Wednesday, September 19, 2012

How Does Your Garden Grow?

I love that the computer I do my writing on is sitting next to a window that overlooks mountains, with only a few houses to break up the landscape. There are advantages to living out in the middle of nowhere, mostly that I am not crowded by people, that I don't know. However, there are drawbacks, I am sitting here, on a bright sunny day and it's barely 60 degrees outside, and we had our first frost already. This presents me with a pretty large problem, we have a very short growing season, and I don't have a greenhouse...

So I am sitting here, sipping tea, and researching seeds. My goal is to grow predominantly organic heirloom seeds, because I have read enough about GMOs to know that I am not interested in letting those near me. Looking at the calendar, I am going to have to start seeds indoors, and even still, we had our last frost at the end of May, so realistically I have two months that I can rely on to stay in a decent temperature range to not kill my plants. One of my absolute favorite sites for seed on the internet is Heirloom Seeds. Not only do they have a ton of seeds to choose from, but they also offer premade packages that are pretty awesome. While I will admit that some of the complete garden packages may seem pricey, what you're getting out of it justifies the price.

So I have a list of seeds that I will be ordering from this site, and I figured I would share. I specifically selected items with a short growing season, and tried to get as many varieties of vegetables as possible. The only thing I am going to have to find from somewhere else are sweet potatoes.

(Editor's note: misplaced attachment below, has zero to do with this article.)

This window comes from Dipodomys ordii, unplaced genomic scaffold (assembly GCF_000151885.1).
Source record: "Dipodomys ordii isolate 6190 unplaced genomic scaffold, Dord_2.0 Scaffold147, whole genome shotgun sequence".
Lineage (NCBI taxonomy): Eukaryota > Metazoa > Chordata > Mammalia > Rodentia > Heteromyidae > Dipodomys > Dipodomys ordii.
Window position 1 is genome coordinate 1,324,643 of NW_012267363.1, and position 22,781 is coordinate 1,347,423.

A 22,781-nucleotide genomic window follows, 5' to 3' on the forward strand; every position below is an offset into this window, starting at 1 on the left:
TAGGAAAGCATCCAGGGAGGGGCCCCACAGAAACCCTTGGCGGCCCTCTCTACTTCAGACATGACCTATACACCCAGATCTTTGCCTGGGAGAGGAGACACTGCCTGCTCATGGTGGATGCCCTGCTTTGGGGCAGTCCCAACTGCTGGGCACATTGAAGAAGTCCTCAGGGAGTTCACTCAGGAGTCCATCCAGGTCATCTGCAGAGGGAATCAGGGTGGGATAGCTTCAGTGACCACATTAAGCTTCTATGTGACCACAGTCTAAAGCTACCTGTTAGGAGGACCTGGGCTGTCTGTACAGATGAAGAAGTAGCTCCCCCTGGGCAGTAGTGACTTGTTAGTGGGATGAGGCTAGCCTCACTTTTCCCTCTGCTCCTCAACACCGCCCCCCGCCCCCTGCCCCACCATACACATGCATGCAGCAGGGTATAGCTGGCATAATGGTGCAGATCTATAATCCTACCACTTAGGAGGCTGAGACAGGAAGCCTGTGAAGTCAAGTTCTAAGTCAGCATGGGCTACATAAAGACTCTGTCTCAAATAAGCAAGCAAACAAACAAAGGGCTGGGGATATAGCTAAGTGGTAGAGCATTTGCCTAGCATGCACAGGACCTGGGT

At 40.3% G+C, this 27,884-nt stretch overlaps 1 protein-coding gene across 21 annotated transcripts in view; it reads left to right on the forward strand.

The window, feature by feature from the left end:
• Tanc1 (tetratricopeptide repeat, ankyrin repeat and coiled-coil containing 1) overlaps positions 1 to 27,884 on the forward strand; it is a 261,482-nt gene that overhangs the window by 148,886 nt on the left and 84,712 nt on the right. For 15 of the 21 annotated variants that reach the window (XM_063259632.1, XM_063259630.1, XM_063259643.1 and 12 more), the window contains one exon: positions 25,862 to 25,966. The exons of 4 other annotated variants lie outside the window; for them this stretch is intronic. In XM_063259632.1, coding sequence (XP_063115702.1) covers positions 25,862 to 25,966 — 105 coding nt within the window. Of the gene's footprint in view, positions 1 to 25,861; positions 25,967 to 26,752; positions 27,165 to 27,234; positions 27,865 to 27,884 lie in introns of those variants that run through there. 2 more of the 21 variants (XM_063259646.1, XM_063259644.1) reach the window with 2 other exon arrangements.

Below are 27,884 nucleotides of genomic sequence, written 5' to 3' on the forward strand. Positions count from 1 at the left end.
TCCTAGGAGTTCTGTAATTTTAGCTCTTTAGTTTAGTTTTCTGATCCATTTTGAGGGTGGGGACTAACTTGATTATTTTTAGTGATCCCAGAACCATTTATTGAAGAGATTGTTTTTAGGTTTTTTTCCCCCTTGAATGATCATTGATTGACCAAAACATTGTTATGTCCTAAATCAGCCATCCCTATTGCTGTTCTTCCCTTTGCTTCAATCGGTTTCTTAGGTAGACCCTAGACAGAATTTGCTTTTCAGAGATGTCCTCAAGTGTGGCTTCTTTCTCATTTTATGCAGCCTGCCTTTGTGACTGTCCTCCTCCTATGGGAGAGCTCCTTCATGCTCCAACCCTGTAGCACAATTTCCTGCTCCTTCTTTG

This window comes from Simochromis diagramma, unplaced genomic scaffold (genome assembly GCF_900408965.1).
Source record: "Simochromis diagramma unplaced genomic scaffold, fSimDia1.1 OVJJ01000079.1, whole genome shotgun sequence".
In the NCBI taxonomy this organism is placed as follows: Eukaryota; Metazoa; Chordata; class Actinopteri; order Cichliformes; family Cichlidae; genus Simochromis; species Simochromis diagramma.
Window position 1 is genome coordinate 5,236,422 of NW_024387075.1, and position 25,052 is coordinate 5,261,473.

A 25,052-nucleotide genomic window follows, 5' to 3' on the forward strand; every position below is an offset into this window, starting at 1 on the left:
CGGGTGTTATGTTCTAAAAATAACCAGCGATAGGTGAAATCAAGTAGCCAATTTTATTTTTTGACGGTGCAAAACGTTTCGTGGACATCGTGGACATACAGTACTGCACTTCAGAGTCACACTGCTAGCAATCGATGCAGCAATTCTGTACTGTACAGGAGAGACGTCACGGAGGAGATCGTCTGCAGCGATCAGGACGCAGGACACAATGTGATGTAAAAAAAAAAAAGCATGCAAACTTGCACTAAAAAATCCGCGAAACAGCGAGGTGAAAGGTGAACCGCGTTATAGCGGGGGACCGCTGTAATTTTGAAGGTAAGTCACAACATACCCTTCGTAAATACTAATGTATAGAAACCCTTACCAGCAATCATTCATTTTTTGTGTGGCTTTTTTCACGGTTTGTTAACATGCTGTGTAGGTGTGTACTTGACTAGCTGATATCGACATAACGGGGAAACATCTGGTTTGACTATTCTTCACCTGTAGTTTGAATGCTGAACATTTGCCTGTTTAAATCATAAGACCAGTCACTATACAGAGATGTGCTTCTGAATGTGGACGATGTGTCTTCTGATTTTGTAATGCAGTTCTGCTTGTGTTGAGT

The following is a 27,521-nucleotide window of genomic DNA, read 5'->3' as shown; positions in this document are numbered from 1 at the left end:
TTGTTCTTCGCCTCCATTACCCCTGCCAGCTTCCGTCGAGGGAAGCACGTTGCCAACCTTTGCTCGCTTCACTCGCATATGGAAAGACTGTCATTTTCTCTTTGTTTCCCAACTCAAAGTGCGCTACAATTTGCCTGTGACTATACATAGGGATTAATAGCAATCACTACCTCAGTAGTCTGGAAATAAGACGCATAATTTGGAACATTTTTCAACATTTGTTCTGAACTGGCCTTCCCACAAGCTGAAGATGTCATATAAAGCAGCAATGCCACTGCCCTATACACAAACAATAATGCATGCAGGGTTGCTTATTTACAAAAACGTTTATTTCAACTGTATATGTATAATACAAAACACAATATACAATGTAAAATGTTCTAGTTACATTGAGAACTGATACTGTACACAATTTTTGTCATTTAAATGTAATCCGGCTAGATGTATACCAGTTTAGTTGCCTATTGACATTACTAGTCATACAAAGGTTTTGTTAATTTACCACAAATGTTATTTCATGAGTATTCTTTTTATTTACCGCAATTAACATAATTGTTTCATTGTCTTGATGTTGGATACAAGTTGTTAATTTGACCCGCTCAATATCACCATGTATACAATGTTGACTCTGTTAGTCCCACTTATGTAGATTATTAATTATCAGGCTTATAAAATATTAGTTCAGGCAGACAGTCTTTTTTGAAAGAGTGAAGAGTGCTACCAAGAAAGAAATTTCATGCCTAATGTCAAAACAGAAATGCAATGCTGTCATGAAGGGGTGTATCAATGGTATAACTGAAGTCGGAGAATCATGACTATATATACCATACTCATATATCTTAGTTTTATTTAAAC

The items with an asterix are available as certified organic seeds as well, and the number in parenthesis is the average days to maturity.

Tomatoes: Stupice* (55), Sub-Artic Plenty (40-60)
Pole Beans: Ideal Market (68), Sunset Runner (60)
Cucumber: Double Yield* (55-60)
Spinach: Giant Winter* (50)
Pumpkins: New England Pie* (105) [I love cooking with pumpkins, so I will make a sacrifice to ensure I have some for consumption.]
Squash: Spaghetti* (100), Black Zucchini (45)
Sweet Peppers: Rainbow Bell (68-80)
Hot Peppers: Jalapeno (70)
Beets: Ruby Queen* (52)
Carrots: Nantes Scarlet* (70)
Onions: Crimson Forest (60)
Turnips: Purple Top White Globe (55)
Sunflowers: Large Grey

I also think that I am going to opt to get some of their wildflower mixes, because it is always a good idea to have a ton of flowers around to keep those pollinators close by! They have a beneficial insect mix, hummingbird/butterfly mix and a honeybee mix that I will most likely be using on the sloped part of my lawn that isn't suitable for really much else other than flowers.

1 comment:

  1. That site is pretty neat! I will have to keep them in mind when I start next year's garden planning :)